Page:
Ford and the CIA

The fact is that the US Central Intelligence Agency has long operated through a number of philanthropic foundations; most prominently Ford Foundation. In James Petras’ words, the Ford-CIA connection “was a deliberate, conscious joint effort to strengthen US imperial cultural hegemony and to undermine left-wing political and cultural influence.” Frances Stonor Saunders, in a recent work on the period, states that “At times it seemed as if the Ford Foundation was simply an extension of government in the area of international cultural propaganda. The Foundation had a record of close involvement in covert actions in Europe, working closely with Marshall Plan and CIA officials on specific projects.”

Richard Bissell, head of the Foundation during 1952-54, consulted frequently with Allen Dulles, the head of the CIA; he left the Foundation to become special assistant to Dulles at the CIA. Bissell was replaced by John McCloy as head of FF. His distinguished career before that included posts as the Assistant Secretary of War, president of the World Bank, High Commissioner of occupied Germany, chairman of Rockefeller’s Chase Manhattan Bank, and Wall Street attorney for the big seven oil corporations. McCloy intensified CIA-Ford collaboration, creating an administrative unit within the Foundation specifically to liaise with the CIA, and personally heading a consultation committee with the CIA to facilitate the use of FF for a cover and conduit of funds. In 1966, McGeorge Bundy, till then special assistant to the US president in charge of national security, became head of FF.

It was a busy collaboration between the CIA and the Foundation. “Numerous CIA ‘fronts’ received major FF grants. Numerous supposedly `independent’ CIA sponsored cultural organizations, human rights groups, artists and intellectuals received CIA/FF grants. One of the biggest donations of the FF was to the CIA-organized Congress for Cultural Freedom which received $ seven million by the early 1960s. Numerous CIA operatives secured employment in the FF and continued close collaboration with the Agency.”

The FF objective, according to Bissell, was “not so much to defeat the leftist intellectuals in dialectical combat (sic) as to lure them away from their positions.” Thus FF funneled CIA funds to the Congress for Cultural Freedom (CCF) in the 1950s; one of the CCF’s most celebrated activities was the stellar intellectual journal Encounter. A large number of intellectuals were ready to be so lured. CIA-FF went so far as to encourage specific artistic trends such as Abstract Expressionism as a counter to art reflecting social concerns.

The CIA’s infiltration of US foundations in general was massive. A 1976 Select Committee of the US Senate discovered that during 1963-66, of 700 grants each of over $10,000 given by 164 foundations, at least 108 were partially or wholly CIA-funded. According to Petras, “The ties between the top officials of the FF and the U.S. government are explicit and continuing. A review of recently funded projects reveals that the FF has never funded any major project that contravenes U.S. policy.”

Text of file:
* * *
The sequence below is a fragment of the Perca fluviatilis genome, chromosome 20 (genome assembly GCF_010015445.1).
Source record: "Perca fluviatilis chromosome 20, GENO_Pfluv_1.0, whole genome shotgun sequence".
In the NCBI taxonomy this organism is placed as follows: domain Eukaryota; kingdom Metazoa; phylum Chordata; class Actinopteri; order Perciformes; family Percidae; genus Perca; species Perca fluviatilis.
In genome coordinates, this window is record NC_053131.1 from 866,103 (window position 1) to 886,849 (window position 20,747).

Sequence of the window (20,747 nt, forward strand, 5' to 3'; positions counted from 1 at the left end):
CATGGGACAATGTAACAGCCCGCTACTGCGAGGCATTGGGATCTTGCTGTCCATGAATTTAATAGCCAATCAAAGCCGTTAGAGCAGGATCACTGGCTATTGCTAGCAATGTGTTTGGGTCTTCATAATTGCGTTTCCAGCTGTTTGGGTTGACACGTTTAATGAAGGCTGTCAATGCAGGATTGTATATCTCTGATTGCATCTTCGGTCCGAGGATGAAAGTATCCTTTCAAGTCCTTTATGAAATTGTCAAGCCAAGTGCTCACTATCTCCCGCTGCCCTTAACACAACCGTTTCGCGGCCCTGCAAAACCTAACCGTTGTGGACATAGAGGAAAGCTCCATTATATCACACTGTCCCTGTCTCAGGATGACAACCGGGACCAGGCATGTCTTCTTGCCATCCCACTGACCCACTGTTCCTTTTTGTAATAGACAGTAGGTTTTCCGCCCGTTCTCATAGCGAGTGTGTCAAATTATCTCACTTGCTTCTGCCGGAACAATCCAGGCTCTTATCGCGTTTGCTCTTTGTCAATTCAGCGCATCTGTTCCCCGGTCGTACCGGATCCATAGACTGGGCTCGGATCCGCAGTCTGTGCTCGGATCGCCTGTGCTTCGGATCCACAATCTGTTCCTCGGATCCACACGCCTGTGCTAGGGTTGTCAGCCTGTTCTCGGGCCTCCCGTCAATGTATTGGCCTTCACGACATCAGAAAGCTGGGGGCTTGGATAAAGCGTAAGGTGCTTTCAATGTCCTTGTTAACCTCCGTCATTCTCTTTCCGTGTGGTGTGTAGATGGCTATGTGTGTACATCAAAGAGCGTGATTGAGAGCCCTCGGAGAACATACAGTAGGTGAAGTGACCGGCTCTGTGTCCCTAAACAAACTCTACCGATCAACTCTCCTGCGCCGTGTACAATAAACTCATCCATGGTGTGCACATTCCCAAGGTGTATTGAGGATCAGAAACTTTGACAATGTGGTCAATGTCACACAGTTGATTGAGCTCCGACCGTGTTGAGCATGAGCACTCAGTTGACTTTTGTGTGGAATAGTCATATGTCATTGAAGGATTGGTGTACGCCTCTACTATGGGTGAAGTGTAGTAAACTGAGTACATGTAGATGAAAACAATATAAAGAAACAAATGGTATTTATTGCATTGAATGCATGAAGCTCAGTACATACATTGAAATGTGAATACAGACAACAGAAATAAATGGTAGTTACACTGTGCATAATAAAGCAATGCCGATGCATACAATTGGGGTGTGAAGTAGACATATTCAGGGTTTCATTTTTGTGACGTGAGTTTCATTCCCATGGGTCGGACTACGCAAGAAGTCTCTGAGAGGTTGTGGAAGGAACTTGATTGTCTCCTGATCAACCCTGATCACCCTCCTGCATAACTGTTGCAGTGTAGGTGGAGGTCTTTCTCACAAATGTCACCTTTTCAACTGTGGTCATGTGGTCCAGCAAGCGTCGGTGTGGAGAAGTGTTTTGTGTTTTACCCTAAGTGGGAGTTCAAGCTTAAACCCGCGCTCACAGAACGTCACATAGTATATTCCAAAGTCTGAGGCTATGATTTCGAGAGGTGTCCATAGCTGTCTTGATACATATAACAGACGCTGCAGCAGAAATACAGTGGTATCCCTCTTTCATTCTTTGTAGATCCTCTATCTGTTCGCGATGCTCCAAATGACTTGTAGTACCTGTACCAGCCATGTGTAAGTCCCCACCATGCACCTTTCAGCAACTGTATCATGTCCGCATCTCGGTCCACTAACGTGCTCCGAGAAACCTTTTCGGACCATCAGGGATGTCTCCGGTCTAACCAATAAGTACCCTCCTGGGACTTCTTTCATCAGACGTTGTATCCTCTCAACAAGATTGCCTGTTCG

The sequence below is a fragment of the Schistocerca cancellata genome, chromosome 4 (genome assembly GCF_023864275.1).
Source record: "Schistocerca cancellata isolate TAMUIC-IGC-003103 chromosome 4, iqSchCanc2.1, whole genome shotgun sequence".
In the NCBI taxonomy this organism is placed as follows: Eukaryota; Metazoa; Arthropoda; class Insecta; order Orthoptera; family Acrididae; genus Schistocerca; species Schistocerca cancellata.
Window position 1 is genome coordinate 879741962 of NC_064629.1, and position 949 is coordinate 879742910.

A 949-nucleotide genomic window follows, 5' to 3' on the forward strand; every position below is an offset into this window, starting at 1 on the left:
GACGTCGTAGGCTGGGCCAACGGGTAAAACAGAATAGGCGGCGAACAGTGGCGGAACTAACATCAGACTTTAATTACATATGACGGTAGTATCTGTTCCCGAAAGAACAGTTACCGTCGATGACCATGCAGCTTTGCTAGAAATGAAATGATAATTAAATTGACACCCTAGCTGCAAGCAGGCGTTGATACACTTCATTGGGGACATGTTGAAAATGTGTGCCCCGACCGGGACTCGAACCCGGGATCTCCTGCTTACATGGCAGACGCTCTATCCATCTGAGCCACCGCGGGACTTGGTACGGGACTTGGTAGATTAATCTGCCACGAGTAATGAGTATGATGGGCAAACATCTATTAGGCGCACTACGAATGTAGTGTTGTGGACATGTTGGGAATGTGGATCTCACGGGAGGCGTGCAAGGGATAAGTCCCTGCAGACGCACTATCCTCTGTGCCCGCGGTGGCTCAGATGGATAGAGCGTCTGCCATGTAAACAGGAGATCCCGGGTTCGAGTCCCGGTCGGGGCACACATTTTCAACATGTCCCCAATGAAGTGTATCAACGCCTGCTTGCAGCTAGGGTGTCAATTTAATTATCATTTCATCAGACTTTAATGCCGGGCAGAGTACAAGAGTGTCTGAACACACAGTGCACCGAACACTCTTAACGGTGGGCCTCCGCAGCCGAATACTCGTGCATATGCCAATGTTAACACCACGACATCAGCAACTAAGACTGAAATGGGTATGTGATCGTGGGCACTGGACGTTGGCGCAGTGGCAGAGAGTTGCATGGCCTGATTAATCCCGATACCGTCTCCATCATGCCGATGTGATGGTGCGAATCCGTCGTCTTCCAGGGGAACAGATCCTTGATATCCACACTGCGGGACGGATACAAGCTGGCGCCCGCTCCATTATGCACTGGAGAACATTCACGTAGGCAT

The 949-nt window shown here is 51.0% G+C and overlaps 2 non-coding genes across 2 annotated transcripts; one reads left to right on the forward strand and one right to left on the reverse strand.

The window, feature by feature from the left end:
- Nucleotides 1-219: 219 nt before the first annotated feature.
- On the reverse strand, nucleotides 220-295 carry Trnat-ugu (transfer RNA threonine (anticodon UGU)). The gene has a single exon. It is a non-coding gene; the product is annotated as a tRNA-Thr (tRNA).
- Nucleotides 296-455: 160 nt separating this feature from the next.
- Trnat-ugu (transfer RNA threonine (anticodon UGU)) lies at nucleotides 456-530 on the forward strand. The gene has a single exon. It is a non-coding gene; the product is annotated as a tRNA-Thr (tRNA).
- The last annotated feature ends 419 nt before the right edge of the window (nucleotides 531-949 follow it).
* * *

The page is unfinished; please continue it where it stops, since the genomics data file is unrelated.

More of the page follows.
Such experiences ought to have alerted intellectuals and various political forces to the dangers of being bankrolled by such sources.

FF states (on the webpage of its New Delhi office) that from its inception to the year 2000 it had provided $7.5 billion in grants, and in 1999 its total endowment was in the region of $13 billion. It also claims that it “receives no funding from governments or any other outside sources”, but the reality, as we have seen, is otherwise.

Ford in India

The FF New Delhi office webpage claims that “At the invitation of Prime Minister Jawaharlal Nehru, the Foundation established an office in India in 1952.” In fact Chester Bowles, US ambassador to India from 1951, initiated the process. Like the rest of the US foreign policy establishment, Bowles was profoundly shocked at the “loss” of China (ie the nationwide coming to power of the communists in 1949). Linked to this was his acute worry at the inability of the Indian army to suppress the communist-led peasant armed struggle in Telangana (1946-51) “until the communists themselves changed their programme of violence”. Indian peasants expected that now, with the British Raj gone, their long-standing demand for land to the tiller would be implemented, and that pressure continued everywhere in India even after the withdrawal of the Telangana struggle.

Bowles wrote to Paul Hoffman, then president of FF: “the conditions may improve in China while the Indian situation remains stagnant…. If such a contrast developed during the next four or five years, and if the Chinese continued their moderate and plausible approach without threatening the northern Indian boundary…. the growth of communism in India might be very great. The death or retirement of Nehru might then be followed by a chaotic situation out of which another potentially strong communist nation might be born.” Hoffman shared these concerns, and stressed the need for a powerful Indian State: “A strong central government must be established…. The hardcore of communists must be kept under control…. The prime minister Pandit Nehru greatly needs understanding, sympathy and help from the people and governments of other free [sic] nations.”